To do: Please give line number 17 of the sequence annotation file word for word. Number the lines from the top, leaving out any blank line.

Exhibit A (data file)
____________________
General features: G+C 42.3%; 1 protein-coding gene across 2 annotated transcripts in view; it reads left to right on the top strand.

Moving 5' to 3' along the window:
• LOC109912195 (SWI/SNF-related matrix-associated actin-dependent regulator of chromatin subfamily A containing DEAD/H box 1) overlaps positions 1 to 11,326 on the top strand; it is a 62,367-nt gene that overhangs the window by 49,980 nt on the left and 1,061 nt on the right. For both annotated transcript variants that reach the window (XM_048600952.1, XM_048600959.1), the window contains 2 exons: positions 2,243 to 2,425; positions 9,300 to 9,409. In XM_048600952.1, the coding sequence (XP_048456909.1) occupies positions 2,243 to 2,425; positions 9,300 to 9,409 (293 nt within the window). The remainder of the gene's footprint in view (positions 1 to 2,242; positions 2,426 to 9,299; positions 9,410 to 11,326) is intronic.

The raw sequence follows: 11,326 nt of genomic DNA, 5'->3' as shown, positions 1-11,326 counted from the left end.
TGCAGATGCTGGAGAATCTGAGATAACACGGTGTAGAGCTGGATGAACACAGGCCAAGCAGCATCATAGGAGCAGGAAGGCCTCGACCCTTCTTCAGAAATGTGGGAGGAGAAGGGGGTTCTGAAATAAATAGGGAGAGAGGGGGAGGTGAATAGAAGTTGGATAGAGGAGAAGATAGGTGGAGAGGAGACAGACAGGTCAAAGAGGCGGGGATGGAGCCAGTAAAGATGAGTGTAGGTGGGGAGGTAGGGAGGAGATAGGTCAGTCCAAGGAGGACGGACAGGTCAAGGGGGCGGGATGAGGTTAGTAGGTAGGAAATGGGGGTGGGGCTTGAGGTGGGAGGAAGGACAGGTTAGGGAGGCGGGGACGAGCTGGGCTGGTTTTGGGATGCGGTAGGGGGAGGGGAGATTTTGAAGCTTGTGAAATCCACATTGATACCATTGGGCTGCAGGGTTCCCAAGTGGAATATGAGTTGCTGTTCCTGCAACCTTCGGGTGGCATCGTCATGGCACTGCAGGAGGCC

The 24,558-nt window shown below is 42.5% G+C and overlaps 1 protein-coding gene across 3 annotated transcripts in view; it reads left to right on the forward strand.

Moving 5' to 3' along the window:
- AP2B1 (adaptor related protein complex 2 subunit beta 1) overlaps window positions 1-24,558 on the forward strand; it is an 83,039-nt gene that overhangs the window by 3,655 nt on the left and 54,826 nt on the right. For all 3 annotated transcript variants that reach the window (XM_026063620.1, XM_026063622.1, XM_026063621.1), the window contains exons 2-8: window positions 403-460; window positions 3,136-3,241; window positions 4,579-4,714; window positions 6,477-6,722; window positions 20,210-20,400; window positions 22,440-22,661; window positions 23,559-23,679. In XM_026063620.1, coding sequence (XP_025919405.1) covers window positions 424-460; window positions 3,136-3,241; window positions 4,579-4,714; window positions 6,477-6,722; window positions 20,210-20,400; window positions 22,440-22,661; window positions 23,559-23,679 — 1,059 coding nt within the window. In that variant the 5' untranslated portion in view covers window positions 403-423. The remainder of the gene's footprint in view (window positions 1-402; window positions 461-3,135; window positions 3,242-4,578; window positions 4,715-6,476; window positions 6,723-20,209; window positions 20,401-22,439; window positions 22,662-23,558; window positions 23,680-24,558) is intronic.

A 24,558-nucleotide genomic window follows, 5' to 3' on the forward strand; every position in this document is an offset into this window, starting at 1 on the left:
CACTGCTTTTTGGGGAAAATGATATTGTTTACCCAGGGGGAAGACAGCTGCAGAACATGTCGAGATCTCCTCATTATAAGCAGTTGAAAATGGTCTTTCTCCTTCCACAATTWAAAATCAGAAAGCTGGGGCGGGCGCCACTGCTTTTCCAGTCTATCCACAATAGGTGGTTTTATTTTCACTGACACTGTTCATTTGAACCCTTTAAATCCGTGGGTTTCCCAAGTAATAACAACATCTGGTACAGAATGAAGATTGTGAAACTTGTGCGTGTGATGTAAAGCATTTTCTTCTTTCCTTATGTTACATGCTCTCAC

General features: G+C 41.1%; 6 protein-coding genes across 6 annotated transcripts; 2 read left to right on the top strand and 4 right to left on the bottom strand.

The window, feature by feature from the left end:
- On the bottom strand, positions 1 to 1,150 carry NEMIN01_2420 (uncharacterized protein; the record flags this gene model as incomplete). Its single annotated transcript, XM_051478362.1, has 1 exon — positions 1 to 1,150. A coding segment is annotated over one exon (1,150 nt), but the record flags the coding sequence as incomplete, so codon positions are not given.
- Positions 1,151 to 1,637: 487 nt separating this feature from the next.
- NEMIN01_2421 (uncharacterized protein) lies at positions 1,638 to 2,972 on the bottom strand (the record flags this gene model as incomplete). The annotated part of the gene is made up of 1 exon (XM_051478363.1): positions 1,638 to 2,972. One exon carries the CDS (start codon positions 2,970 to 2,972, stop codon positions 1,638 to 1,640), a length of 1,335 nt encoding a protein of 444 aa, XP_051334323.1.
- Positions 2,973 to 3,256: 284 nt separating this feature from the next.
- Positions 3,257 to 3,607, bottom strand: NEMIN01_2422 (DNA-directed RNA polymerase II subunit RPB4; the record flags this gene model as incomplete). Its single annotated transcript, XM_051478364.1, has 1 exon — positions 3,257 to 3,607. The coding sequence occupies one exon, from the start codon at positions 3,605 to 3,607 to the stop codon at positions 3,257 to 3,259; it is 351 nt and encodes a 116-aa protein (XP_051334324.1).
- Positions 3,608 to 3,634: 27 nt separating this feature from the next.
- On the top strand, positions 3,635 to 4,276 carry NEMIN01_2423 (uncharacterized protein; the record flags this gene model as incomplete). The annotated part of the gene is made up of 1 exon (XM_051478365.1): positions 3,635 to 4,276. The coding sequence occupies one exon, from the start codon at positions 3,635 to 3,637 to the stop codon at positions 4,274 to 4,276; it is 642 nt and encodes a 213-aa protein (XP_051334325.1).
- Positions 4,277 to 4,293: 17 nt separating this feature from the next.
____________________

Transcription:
- Positions 3,257 to 3,607, bottom strand: NEMIN01_2422 (DNA-directed RNA polymerase II subunit RPB4; the record flags this gene model as incomplete). Its single annotated transcript, XM_051478364.1, has 1 exon — positions 3,257 to 3,607. The coding sequence occupies one exon, from the start codon at positions 3,605 to 3,607 to the stop codon at positions 3,257 to 3,259; it is 351 nt and encodes a 116-aa protein (XP_051334324.1).